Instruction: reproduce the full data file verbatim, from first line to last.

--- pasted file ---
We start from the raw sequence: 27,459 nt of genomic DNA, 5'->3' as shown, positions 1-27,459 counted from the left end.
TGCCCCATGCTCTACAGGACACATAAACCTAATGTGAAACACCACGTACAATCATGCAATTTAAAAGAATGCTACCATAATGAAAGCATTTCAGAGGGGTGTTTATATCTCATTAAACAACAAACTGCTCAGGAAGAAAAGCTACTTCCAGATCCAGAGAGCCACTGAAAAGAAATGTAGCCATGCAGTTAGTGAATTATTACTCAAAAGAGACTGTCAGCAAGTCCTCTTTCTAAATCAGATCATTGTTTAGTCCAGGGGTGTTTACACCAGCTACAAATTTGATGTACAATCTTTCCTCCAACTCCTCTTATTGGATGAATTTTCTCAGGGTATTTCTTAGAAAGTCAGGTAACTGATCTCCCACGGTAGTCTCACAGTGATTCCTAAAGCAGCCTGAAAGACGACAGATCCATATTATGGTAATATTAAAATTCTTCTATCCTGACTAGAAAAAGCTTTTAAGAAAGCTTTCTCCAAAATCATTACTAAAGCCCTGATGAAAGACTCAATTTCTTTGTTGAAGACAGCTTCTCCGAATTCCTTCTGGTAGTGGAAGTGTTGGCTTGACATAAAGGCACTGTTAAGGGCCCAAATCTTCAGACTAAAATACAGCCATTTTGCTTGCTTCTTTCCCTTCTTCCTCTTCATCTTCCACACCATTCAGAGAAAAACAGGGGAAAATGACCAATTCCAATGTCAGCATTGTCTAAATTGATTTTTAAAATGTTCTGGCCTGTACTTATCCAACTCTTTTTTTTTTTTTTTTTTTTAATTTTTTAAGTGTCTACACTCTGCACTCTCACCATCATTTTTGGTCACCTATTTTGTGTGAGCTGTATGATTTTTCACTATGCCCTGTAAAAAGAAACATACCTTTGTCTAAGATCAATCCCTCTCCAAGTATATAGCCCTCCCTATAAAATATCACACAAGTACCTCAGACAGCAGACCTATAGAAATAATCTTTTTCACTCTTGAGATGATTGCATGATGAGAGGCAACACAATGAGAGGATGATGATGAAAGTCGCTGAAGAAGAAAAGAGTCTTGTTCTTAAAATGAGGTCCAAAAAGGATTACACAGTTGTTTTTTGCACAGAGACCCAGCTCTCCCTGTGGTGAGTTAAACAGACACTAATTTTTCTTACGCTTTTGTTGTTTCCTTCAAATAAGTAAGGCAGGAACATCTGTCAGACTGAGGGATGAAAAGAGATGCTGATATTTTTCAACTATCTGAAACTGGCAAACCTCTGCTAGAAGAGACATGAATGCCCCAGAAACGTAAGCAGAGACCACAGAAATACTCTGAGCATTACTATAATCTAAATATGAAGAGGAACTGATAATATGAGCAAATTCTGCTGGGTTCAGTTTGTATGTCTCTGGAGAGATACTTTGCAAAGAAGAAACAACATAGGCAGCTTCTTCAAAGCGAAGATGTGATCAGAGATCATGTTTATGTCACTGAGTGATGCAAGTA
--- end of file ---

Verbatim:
We start from the raw sequence: 27,459 nt of genomic DNA, 5'->3' as shown, positions 1-27,459 counted from the left end.
TGCCCCATGCTCTACAGGACACATAAACCTAATGTGAAACACCACGTACAATCATGCAATTTAAAAGAATGCTACCATAATGAAAGCATTTCAGAGGGGTGTTTATATCTCATTAAACAACAAACTGCTCAGGAAGAAAAGCTACTTCCAGATCCAGAGAGCCACTGAAAAGAAATGTAGCCATGCAGTTAGTGAATTATTACTCAAAAGAGACTGTCAGCAAGTCCTCTTTCTAAATCAGATCATTGTTTAGTCCAGGGGTGTTTACACCAGCTACAAATTTGATGTACAATCTTTCCTCCAACTCCTCTTATTGGATGAATTTTCTCAGGGTATTTCTTAGAAAGTCAGGTAACTGATCTCCCACGGTAGTCTCACAGTGATTCCTAAAGCAGCCTGAAAGACGACAGATCCATATTATGGTAATATTAAAATTCTTCTATCCTGACTAGAAAAAGCTTTTAAGAAAGCTTTCTCCAAAATCATTACTAAAGCCCTGATGAAAGACTCAATTTCTTTGTTGAAGACAGCTTCTCCGAATTCCTTCTGGTAGTGGAAGTGTTGGCTTGACATAAAGGCACTGTTAAGGGCCCAAATCTTCAGACTAAAATACAGCCATTTTGCTTGCTTCTTTCCCTTCTTCCTCTTCATCTTCCACACCATTCAGAGAAAAACAGGGGAAAATGACCAATTCCAATGTCAGCATTGTCTAAATTGATTTTTAAAATGTTCTGGCCTGTACTTATCCAACTCTTTTTTTTTTTTTTTTTTTTAATTTTTTAAGTGTCTACACTCTGCACTCTCACCATCATTTTTGGTCACCTATTTTGTGTGAGCTGTATGATTTTTCACTATGCCCTGTAAAAAGAAACATACCTTTGTCTAAGATCAATCCCTCTCCAAGTATATAGCCCTCCCTATAAAATATCACACAAGTACCTCAGACAGCAGACCTATAGAAATAATCTTTTTCACTCTTGAGATGATTGCATGATGAGAGGCAACACAATGAGAGGATGATGATGAAAGTCGCTGAAGAAGAAAAGAGTCTTGTTCTTAAAATGAGGTCCAAAAAGGATTACACAGTTGTTTTTTGCACAGAGACCCAGCTCTCCCTGTGGTGAGTTAAACAGACACTAATTTTTCTTACGCTTTTGTTGTTTCCTTCAAATAAGTAAGGCAGGAACATCTGTCAGACTGAGGGATGAAAAGAGATGCTGATATTTTTCAACTATCTGAAACTGGCAAACCTCTGCTAGAAGAGACATGAATGCCCCAGAAACGTAAGCAGAGACCACAGAAATACTCTGAGCATTACTATAATCTAAATATGAAGAGGAACTGATAATATGAGCAAATTCTGCTGGGTTCAGTTTGTATGTCTCTGGAGAGATACTTTGCAAAGAAGAAACAACATAGGCAGCTTCTTCAAAGCGAAGATGTGATCAGAGATCATGTTTATGTCACTGAGTGATGCAAGTA